[development] FAQ: Why is Drupal still using CVS when X is a much better choice?

Steve Scotten steves at splicer.com
Tue Aug 5 18:24:49 UTC 2008

On Jul 31, 2008, at 10:46 AM, Derek Wright wrote:
>> 4. Much, much more intuitive commands.
> This doesn't matter if people already know the CVS commands.  If  
> they don't, we've got handouts, handbooks, screencasts, DrupalCon  
> talks, off-site writeups, and more, explaining what they need to  
> know...  And, as Earl pointed out, the most important commands for  
> tagging and branching are arguably much less intuitive, and those  
> are the ones people seem to have the most trouble with.

For whatever my experience is worth...

I used CVS quite a bit between 1998 and 2001, and then not at all  
until 2003. In 2001 I was still R'ingTFM to do what should have been  
simple stuff. I then had to go back in 2003 and again in 2005 to work  
on old projects and had to relearn CVS each time, and it was like  
learning it for the first time.

Moving from a CVS skillset (such as it was... clearly I never had a  
great grasp on CVS) to an SVN skillset has been easy. I still look up  
commands from time to time, but most of the time I just use it and get  
on with my work.

Bottom line: I have no desire to become any sort of expert or even  
semiexpert in version control. I want version control to be a tool  
subservient to my needs rather than a black hole sucking up my time,  
attention, and overtaxed brain cells.

So I'm ashamed to admit this, but I was granted my CVS account here  
four months ago and I haven't done anything at all. Nothing.  
Realistically, I may never actually contribute to Drupal in any  
meaningful manner, because every time I sit down to do some work it  
becomes a choice between spending a day fixing bugs in code locally  
(which benefits me and no one else) and spending a day (or a week)  
dealing with relearning a version control system (which benefits no  
one at all). Day after day that means that my local codebase is  
becoming better and I'm not helping the community at all.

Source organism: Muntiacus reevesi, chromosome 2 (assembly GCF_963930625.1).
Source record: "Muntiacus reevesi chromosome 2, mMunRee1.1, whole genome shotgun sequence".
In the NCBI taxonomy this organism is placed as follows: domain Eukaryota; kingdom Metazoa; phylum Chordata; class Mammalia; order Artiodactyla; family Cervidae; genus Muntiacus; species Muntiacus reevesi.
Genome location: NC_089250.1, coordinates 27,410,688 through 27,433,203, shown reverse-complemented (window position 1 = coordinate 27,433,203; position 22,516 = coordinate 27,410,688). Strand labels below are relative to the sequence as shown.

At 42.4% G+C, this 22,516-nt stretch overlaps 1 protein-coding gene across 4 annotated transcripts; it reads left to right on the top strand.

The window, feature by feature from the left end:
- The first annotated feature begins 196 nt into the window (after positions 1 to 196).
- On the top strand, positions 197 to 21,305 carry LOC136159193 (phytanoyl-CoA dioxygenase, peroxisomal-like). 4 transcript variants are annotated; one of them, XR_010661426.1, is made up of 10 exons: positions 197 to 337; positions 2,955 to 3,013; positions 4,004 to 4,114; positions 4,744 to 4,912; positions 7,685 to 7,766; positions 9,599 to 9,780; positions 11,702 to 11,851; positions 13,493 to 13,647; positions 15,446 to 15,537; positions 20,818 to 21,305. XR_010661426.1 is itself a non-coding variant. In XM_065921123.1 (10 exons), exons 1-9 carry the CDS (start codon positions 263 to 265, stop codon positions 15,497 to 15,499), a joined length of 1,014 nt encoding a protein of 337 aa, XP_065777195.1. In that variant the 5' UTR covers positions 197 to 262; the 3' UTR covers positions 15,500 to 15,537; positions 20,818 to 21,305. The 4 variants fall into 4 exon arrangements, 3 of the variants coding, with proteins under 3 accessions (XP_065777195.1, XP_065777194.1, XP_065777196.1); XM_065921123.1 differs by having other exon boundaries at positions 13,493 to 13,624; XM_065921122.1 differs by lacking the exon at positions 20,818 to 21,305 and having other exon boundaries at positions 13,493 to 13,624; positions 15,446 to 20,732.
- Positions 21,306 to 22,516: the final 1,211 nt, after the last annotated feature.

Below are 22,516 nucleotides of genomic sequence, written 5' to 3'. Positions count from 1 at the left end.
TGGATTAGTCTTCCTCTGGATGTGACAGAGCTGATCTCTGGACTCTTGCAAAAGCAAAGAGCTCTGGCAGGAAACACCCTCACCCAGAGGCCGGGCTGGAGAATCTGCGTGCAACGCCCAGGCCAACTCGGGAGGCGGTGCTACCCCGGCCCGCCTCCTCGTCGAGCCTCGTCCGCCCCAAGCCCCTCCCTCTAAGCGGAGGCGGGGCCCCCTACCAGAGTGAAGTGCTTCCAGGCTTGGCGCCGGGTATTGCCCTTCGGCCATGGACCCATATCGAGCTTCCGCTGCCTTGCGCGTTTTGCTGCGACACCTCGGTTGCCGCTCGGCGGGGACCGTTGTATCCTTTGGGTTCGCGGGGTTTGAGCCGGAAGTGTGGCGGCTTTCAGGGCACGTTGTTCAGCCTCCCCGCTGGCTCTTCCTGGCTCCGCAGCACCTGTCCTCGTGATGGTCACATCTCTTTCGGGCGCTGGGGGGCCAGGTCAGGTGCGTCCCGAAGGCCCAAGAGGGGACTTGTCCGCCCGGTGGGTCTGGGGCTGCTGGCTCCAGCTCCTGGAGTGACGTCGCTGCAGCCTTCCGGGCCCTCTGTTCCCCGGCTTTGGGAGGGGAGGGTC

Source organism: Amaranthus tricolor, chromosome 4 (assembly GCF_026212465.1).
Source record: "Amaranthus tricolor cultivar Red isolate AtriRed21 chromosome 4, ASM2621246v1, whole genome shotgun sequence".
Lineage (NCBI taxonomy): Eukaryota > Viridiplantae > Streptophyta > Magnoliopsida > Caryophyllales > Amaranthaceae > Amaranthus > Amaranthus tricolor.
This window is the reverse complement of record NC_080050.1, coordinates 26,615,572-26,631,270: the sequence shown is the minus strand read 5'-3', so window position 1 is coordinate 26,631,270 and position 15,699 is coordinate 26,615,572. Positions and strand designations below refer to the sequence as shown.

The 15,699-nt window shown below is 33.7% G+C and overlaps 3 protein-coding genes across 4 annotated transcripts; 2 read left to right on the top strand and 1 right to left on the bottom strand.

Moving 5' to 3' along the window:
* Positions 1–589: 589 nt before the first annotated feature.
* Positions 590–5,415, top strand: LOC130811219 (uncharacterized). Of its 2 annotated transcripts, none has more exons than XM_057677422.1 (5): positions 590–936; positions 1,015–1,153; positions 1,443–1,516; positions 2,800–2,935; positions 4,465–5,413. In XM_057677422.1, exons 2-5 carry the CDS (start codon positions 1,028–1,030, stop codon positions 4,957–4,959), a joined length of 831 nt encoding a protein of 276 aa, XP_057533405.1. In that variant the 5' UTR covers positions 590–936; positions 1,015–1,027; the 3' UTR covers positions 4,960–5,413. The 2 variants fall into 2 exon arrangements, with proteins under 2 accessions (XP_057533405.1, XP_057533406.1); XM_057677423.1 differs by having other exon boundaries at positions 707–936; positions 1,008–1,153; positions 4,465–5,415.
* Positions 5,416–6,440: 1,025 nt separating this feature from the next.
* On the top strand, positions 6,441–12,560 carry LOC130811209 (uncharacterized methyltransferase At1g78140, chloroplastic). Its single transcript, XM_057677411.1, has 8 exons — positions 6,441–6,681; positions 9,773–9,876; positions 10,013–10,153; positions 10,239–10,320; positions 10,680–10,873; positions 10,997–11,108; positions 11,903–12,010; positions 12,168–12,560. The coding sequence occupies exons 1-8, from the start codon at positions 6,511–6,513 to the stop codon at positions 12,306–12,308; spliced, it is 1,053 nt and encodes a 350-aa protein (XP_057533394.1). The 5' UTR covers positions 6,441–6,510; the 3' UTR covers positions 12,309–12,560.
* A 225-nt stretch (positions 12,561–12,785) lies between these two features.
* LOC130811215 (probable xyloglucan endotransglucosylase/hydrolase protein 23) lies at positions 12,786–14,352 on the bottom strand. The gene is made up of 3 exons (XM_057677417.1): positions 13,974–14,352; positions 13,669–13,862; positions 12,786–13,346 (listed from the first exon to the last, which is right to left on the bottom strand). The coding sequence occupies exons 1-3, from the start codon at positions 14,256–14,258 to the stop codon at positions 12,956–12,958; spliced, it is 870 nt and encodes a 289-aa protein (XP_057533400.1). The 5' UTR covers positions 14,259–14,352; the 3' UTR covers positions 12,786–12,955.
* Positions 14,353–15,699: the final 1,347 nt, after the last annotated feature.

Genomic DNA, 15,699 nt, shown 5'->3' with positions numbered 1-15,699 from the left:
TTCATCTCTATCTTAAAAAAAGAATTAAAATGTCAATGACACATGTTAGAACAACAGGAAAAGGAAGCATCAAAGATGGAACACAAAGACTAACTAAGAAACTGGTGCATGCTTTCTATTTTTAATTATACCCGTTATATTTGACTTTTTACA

All this means that I'm just a lazy doofus whose potential for  
contribution is probably worthless anyhow, but the work is getting  
done. I have a client paying me to do this work and another full-time  
developer at my disposal.

Ultimately the life or death of any project where people are  
contributing their time centers around whether those people see  
benefit. Relearning CVS is something that benefits me not at all.  
(Well, that's not true. If I relearn and reinstall CVS I'd get the  
benefit of developers not junior to me reviewing my code). Seriously.  
If I put "knows CVS" on my résumé it's not going to get me any new  
projects. At best it might get me

Learning skills is a career move, and asking developers to learn CVS  
is asking them to make a dead-end career move. Hey, here's a skill  
I'll only use once. Yay.

Again, I understand that I haven't made any arguments about the  
technical merits of either CVS or SVN. But I'm neither lazy nor  
stubborn. I have a finite number of hours in the day and have to make  
choices about where I invest my time. Learning swingdancing is fun.  
Improving my SQL skills is profitable. Getting back up to speed with  
CVS is neither fun nor profitable. It's just punishment for wanting to  
help with the Drupal project.

Having forced you to read this whingeing, I'll write a note to myself  
to at least get as far as checking out some code after I get home  
tonight. That is, assuming nothing more important and pleasurable,  
like washing the dishes or  scrubbing my toilet, needs to be done.


More information about the development mailing list